Happy Samoan Language Week! This week on the Wire for Aso Tofi, Tuva’a speaks to Labour Party’s Andrew Little about the Budget for 2022.
Joe looks at the Ministry of Health’s decision regarding worker pay and why it has been regarded as a major setback for healthcare workers. He speaks to Kirsty McCully, the Director for E tū , Jocelyn Pratt, an organiser for the PSA, and Ruby Sayer, a worker in aged healthcare on the matter.
Emilia is speaks to Bianca Ranson from Protect Putiki on Mayor Phil Goff’s comments about the Kennedy Point Marina. She also talks to Bodo Lang from the University of Auckland on Sugary Drinks in Schools
Work has begun to move rocks from Waiheke Island’s Kennedy Bay where there are plans to build a Marina consisting of 180 berths, a floating car park, and onshore facilities like sewage containment and a cafe. This is despite the immediate area having a large, but declining, population of Korora, or Little Blue Penguins.
Concerns have been raised over the council and the Department of Conservation’s handling of resource consent granting, and failures to consider tikanga and the protection of local species.
On Tuesday, Mayor Phil Goff discussed the issue on the Breakfast show, and Emilia Sullivan spoke to Bianca Ranson from Protect Pūtiki about their response to the mayor’s comments.
Care and support workers are “gutted and disappointed” after a Ministry of Health recommendation that will not see workers get a pay rise of more than 70 cents an hour for at least a year. In May, workers rallied around the country and presented a petition with more than 10,000 signatures calling on the Government for a bigger pay rise as part of the renewal of the Care and Support Workers (Pay Equity) Settlement Act to combat worker shortages and financial hardship.
Joe spoke with Kirsty McCully, the Director at E tū, Jocelyn Pratt, an organiser from the PSA, and Ruby Sayer, a healthcare assistant in residential aged care on the matter.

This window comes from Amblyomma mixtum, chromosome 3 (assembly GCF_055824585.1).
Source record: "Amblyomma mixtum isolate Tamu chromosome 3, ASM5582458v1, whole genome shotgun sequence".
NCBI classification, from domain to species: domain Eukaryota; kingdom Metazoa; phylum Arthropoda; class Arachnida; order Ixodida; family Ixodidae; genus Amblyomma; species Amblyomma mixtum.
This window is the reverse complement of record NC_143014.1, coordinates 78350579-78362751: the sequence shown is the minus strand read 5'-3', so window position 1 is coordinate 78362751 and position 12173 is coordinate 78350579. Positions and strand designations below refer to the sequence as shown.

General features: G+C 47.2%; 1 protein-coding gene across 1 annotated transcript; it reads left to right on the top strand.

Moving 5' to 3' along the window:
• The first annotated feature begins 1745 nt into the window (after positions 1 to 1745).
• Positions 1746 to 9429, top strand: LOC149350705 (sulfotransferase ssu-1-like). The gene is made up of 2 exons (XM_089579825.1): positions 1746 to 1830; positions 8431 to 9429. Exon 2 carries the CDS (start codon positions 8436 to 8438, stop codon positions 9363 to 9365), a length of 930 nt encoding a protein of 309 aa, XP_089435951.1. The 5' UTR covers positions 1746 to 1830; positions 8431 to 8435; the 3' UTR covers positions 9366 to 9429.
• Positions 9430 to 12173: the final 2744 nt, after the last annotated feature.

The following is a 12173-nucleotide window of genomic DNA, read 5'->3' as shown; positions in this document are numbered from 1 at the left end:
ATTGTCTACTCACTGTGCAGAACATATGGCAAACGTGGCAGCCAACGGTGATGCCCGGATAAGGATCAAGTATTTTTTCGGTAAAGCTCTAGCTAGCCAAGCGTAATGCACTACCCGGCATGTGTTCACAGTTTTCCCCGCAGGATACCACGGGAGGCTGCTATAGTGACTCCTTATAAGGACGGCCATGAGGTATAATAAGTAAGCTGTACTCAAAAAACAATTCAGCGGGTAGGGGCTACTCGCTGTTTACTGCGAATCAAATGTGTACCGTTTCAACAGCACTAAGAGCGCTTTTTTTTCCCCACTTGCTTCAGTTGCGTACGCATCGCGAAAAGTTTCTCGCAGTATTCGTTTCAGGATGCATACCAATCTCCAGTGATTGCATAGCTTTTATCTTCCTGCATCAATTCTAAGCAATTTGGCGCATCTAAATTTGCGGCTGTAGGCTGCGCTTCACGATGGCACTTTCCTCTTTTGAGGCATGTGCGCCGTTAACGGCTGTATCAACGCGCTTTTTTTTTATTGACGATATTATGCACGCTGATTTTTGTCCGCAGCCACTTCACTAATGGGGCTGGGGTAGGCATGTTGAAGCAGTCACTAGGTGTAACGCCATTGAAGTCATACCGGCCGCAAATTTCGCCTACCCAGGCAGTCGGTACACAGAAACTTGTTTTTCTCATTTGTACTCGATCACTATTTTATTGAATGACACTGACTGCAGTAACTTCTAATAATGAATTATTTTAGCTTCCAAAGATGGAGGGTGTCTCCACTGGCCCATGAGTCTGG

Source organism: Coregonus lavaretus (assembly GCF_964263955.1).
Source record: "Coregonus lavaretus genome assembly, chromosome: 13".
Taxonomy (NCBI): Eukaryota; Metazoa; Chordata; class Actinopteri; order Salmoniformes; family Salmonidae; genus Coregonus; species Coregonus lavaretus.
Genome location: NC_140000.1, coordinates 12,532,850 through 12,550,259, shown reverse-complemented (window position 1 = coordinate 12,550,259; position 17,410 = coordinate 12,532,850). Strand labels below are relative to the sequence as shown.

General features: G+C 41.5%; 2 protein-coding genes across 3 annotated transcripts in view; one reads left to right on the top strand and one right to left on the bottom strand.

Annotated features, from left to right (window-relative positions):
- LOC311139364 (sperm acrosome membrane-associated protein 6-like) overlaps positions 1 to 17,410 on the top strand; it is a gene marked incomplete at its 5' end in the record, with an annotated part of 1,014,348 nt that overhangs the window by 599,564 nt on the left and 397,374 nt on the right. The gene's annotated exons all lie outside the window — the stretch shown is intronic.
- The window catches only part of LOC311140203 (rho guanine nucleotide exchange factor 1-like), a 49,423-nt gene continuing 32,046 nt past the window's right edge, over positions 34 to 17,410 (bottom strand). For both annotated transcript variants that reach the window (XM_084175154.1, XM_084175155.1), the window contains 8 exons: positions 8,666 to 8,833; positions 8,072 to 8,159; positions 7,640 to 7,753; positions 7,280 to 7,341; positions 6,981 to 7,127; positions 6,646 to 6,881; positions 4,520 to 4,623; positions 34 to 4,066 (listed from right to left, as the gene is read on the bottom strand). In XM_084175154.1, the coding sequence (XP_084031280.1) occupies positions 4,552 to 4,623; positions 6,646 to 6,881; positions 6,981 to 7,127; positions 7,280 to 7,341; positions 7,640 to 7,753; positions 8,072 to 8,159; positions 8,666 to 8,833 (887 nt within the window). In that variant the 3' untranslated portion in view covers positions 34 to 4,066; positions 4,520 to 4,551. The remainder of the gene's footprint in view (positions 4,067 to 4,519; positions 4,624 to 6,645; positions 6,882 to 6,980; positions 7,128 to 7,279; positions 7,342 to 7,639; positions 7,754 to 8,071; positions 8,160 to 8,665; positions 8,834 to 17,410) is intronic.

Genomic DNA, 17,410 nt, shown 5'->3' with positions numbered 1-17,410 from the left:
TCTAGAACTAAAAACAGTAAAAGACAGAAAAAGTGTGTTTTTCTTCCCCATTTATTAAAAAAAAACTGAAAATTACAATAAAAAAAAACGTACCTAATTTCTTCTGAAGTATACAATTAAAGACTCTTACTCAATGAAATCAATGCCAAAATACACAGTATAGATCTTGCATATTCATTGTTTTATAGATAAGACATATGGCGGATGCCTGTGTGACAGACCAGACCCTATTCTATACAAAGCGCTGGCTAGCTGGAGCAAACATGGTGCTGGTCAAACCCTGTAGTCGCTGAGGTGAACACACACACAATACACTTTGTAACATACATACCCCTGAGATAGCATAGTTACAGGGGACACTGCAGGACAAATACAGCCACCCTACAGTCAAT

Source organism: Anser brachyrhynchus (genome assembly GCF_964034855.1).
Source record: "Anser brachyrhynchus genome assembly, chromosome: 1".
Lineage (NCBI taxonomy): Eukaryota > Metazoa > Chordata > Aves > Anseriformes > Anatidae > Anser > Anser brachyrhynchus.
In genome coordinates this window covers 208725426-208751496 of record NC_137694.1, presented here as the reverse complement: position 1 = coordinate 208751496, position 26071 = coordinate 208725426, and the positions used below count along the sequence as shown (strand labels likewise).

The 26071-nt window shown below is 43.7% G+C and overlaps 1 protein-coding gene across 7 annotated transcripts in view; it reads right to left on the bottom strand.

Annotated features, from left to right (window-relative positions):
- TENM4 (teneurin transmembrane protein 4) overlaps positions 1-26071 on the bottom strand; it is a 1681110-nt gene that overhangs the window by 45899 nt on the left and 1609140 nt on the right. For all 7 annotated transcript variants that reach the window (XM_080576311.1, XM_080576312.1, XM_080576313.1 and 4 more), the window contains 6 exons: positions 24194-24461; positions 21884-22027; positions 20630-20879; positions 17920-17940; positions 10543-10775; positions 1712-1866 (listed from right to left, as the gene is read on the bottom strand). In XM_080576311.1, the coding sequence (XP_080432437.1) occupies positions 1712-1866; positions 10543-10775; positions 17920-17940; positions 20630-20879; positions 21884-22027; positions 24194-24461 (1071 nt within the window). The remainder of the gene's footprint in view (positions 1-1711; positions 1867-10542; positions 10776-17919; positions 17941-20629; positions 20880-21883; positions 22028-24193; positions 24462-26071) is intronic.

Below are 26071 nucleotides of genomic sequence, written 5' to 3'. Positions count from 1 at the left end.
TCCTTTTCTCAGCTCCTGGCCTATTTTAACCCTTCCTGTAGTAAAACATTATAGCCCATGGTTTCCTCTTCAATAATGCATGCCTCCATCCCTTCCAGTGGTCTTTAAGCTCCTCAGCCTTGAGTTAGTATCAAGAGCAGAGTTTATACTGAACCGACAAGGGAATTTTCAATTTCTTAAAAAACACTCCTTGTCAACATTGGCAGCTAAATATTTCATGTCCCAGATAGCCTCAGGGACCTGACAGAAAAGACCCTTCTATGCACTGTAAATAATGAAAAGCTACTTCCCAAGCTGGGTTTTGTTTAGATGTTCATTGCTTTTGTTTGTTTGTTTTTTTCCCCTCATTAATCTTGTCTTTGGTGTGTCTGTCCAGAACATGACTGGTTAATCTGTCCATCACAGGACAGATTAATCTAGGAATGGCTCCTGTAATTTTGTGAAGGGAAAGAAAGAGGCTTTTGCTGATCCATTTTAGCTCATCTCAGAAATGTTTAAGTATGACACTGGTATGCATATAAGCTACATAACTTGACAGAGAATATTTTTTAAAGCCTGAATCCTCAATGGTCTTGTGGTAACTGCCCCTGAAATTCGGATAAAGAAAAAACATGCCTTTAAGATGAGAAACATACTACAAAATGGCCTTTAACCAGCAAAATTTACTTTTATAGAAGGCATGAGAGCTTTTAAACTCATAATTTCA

The Ministry of Education is seeking feedback for their proposal to ban the selling of sugary drinks in schools, which would mean students in Years one to eight would only be allowed to drink water, milk and plant-based milks.
While banning the sale of sugary drinks in schools is a good start in addressing New Zealand’s rising youth health issues, some believe that it doesn’t go far enough.
Ahead of submissions closing today, Emilia Sullivan spoke to Bodo Lang, Associate Professor of Marketing at the University of Auckland about the issue.
On this week's Wednesday show, Stella starts off chatting to advocate Abbey Trewavas from APEX, allied scientific and technical about the document of crisis delivered to government about lab workers. They also touch on the future of the profession, given a generation of lab work students didn't get comprehensive access to labs during lockdowns.
Alex talks to ACT's Brooke Van Velden in their weekly catch up. This week, they cover China’s new cooperation agreements in the Pacific.
Stella talks to the Green Party's Ricardo Menéndez March about the government's actions on the supermarket duopoly.
Finally, Frances speaks with European correspondent Cameron Mulgan on Eurovision, this week covering the war in Ukraine, the EU's Russian oil embargo passed late last night, Sue Grey's report on the Partygate scandal and nine euro per month public transport in Germany.
Lab technicians carried us through the pandemic, diagnosing thousands of covid cases and working in arduous conditions to do so. Now there’s an exodus of professionals from the field, but the need for them hasn’t gone away. Stella spoke with Abbey Trewavas, an advocate at APEX whose portfolio is lab workers, about the future of the profession, given the experience of science students over the course of the past two years.